There are currently 36 names in this directory
assessment of a home’s value after an approved appraiser’s in-person inspection of the home’s condition.
costs the homeowner(s)/borrowers pay in order to secure a Reverse Mortgage. Some of these costs, such as counseling and the appraisal fee, may be paid directly by the borrower, prior to loan funding, often called “out-of-pocket” expenses. Other costs may include but are not limited to escrow fees, title insurance, notary fees, credit and flood reports, courier fees, recording fees and the loan origination fees.
mandated by the federal government for all Home Equity Conversion Mortgages (HECM); All prospective Reverse Mortgage candidates must meet with an unbiased HUD- approved counselor before completing a Reverse Mortgage application.
Credit line (also known as Line of Credit)
loan funds available for you to request on an as-needed basis. You pay interest only on the funds you withdraw for use.
Credit line Growth Rate
the rate at which a credit line grows larger; the credit line grows because you are getting older and therefore eligible for a greater portion of your home’s equity.
loans funds that you are using at closing to pay off any prior debt on your home. See Lien.
Department of Housing and Urban Development (HUD)
the federal agency that oversees the Reverse Mortgage HECM program.
the federal government insures HECM loans, which means that they guarantee payment of any loan default to the homeowner/borrower or to the lender.
the value of your home based upon its market price/appraised value minus any liens against your home.
Home Equity Conversion Mortgage
designed by the Department of Housing and Urban Development (HUD) and Federal Housing Administration (FHA), this type of Reverse Mortgage is federally insured and regulated
Index Base Rate
the interest rate of the publicly published financial index upon which the fully indexed rate is based.
Initial Mortgage Insurance Premium
the upfront HECM mortgage insurance premium, currently set at 2% of the lending limit.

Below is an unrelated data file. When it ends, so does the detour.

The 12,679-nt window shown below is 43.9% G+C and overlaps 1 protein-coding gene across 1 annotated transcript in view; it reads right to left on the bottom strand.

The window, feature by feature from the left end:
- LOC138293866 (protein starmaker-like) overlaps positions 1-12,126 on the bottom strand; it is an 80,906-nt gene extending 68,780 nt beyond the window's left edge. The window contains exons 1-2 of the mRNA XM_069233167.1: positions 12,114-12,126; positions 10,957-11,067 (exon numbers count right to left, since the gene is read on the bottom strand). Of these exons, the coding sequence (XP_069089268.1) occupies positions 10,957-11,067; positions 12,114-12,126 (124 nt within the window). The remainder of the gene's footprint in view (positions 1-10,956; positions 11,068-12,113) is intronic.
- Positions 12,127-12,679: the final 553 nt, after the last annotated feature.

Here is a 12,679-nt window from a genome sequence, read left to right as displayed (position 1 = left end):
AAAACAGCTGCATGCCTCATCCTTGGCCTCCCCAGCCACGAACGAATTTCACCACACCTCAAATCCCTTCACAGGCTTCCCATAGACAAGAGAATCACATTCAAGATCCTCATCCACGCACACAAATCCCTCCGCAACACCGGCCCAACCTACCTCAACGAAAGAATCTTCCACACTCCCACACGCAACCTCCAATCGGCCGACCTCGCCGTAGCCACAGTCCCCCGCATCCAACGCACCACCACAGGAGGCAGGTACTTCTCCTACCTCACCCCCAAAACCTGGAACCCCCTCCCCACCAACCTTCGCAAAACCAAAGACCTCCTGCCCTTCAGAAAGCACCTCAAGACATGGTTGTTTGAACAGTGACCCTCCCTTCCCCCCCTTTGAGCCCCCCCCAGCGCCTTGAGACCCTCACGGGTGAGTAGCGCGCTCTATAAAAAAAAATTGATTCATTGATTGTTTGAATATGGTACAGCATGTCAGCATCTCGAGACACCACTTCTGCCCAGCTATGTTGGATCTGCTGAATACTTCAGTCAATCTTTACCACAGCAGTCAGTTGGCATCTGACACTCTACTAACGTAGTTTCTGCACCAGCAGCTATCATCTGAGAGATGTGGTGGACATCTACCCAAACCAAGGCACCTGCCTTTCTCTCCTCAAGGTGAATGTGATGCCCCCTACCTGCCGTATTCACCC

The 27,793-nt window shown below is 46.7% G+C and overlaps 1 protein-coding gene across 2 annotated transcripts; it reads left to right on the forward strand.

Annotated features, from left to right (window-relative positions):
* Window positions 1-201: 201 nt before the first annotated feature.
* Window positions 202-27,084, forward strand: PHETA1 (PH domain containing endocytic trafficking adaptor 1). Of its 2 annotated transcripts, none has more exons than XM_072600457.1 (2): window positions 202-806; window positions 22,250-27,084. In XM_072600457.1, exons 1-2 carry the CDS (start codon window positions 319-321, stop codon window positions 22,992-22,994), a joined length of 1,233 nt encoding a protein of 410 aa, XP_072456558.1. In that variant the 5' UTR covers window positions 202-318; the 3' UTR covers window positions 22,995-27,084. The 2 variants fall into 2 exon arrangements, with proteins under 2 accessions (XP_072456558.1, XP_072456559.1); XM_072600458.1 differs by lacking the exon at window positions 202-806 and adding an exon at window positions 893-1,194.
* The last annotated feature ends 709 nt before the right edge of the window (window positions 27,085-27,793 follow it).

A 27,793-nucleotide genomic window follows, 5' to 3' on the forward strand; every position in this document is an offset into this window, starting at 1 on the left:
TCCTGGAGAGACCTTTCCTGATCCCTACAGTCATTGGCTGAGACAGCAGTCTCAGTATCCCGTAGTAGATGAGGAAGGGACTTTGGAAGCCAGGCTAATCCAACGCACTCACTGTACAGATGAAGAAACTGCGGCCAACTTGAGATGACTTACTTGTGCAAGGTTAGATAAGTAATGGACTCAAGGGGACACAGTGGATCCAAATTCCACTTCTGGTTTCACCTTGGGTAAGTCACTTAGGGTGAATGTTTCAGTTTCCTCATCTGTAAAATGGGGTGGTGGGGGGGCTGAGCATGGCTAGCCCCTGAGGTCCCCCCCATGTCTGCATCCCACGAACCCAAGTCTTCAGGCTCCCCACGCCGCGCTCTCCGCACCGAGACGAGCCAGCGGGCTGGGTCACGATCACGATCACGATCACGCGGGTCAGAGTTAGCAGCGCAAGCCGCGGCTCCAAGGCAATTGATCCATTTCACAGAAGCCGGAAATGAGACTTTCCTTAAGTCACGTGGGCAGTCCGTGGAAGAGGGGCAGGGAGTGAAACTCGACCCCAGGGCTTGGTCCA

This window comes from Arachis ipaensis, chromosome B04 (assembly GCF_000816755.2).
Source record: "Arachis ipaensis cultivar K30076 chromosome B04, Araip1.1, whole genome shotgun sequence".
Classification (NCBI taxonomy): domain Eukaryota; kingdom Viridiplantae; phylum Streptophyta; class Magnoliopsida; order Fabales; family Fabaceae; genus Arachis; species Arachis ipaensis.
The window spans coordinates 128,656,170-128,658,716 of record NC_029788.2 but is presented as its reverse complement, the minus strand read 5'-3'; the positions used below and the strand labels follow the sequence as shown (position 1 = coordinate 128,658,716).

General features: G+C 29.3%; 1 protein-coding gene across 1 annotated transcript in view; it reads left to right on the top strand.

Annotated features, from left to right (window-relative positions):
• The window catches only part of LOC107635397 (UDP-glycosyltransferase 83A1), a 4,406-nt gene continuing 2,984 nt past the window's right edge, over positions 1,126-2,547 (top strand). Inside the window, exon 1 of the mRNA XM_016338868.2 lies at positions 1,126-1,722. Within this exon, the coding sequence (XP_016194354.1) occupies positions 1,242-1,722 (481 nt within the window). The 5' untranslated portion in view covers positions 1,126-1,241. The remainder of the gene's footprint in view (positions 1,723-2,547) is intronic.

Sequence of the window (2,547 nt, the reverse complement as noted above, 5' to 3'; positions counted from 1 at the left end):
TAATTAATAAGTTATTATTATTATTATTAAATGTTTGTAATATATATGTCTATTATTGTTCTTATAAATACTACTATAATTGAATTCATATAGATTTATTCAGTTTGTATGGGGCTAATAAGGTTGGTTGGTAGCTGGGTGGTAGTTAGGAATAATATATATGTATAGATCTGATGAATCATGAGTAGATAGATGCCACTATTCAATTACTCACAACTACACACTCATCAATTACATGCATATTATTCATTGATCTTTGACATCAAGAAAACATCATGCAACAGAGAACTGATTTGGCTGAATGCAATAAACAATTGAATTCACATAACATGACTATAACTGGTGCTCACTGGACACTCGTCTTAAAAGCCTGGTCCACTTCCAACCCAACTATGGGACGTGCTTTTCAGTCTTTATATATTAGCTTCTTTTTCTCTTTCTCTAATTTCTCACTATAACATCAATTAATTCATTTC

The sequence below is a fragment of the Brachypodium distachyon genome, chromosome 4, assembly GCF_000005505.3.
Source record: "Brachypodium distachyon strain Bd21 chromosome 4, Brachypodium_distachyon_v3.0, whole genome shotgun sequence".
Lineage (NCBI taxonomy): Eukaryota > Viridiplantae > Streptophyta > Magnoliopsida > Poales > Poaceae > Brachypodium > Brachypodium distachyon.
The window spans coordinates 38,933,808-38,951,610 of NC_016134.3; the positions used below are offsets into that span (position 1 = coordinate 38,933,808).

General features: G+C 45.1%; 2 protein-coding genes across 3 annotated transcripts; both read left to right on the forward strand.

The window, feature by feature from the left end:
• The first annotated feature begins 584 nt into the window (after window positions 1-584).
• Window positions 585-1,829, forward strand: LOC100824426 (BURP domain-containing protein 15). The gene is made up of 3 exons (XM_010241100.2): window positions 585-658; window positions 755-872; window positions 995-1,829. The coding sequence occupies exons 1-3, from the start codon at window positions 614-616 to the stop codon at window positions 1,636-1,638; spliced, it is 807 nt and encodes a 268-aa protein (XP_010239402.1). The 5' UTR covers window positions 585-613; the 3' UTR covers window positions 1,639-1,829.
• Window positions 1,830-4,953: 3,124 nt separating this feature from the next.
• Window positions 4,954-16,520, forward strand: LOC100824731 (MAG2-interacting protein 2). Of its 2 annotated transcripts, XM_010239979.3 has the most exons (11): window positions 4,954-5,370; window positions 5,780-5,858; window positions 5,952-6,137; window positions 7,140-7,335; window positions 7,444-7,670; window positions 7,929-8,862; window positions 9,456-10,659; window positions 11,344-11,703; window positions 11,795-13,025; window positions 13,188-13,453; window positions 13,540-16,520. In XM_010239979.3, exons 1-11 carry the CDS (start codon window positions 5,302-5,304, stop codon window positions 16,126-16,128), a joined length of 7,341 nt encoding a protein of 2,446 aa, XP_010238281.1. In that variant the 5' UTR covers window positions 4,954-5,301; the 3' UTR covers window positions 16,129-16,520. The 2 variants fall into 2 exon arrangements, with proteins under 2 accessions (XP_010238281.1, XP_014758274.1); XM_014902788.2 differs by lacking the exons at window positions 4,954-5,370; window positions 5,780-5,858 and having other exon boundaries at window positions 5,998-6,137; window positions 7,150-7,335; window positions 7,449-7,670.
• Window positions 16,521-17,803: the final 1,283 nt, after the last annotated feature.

Interest Rate Cap
the rate that your adjustable interest rate can never exceed over the life of the loan.
the entity that makes the Reverse Mortgage available to you. Lenders must be approved by HUD in order to offer the HECM loan, and must strictly comply with HUD guidelines. Lenders have relationships with brokers who are authorized to sell their loan products. Brokers can represent multiple lenders and may therefore identify the best loan for your specific situation.
the cap on value used to determine loan proceeds available to a homeowner. This limit is now set nationally at $625,500. (historically limits were set by county). Lending limits are used along with your age, the appraised value of the property and qualifying interest rates to determine the loan proceeds available to you.
a legal claim on a property for payment of debt; a mortgage or equity line is the most common type of lien.
the fixed rate added to the index base rate to establish the fully indexed rate. For example, if the lender adds a 2 point margin to the LIBOR rate, then the LIBOR rate at .5 (for this example only) plus a 2 point margin would equal a 2.5 fully indexed rate.
Maximum Principal Limit
the greatest amount of cash you could get in a single lump sum at closing if you pay all loan fees in cash.
required for all HECM loans by HUD and is non-negotiable under the loan program. An upfront mortgage insurance premium is required at loan funding as well as an ongoing monthly premium added via the loan interest rate. The mandatory insurance protects both the homeowner and the lender.
Net Principal Limit
Principle Limit minus Service Set-aside, Origination Fee and Other Financed Costs.
fee charged by the lender for making the loan available to the borrower (processing and underwriting the application and funding the loan).
loan proceeds can be received in a variety of ways including: cash/lump sum, tenure, term, line of credit, or combinations thereof.
the property you occupy for more than 50% of the year. Only a primary residence can qualify for a Reverse Mortgage.
monthly charge that covers the cost of maintaining the loan, including but not limited to responding to requests for loan proceeds, changing loan payment selections, record keeping and preparing monthly statements. Service Fees have not been used in NEW loans for many years. But older loans may still contain provisions for service fees.
Service Fee Set-aside
a pool of money “set aside” from loan proceeds to cover the future costs of monthly service fees charged to the loan. Borrowers do NOT pay interest on this set-aside pool but cannot access the monies during the life of the loan. As noted above, Service Fee provisions are not currently used in new loans, but may still exist in older loans.
Tax and Insurance Set-aside
a pool of money “set aside” from loan proceeds to cover future costs of property tax and homeowner’s insurance. Homeowners can elect to pay taxes and insurance this way OR can self-manage the payment of these charges.
a type of payment from loan proceeds giving you an equal monthly payment for as long as you occupy your home.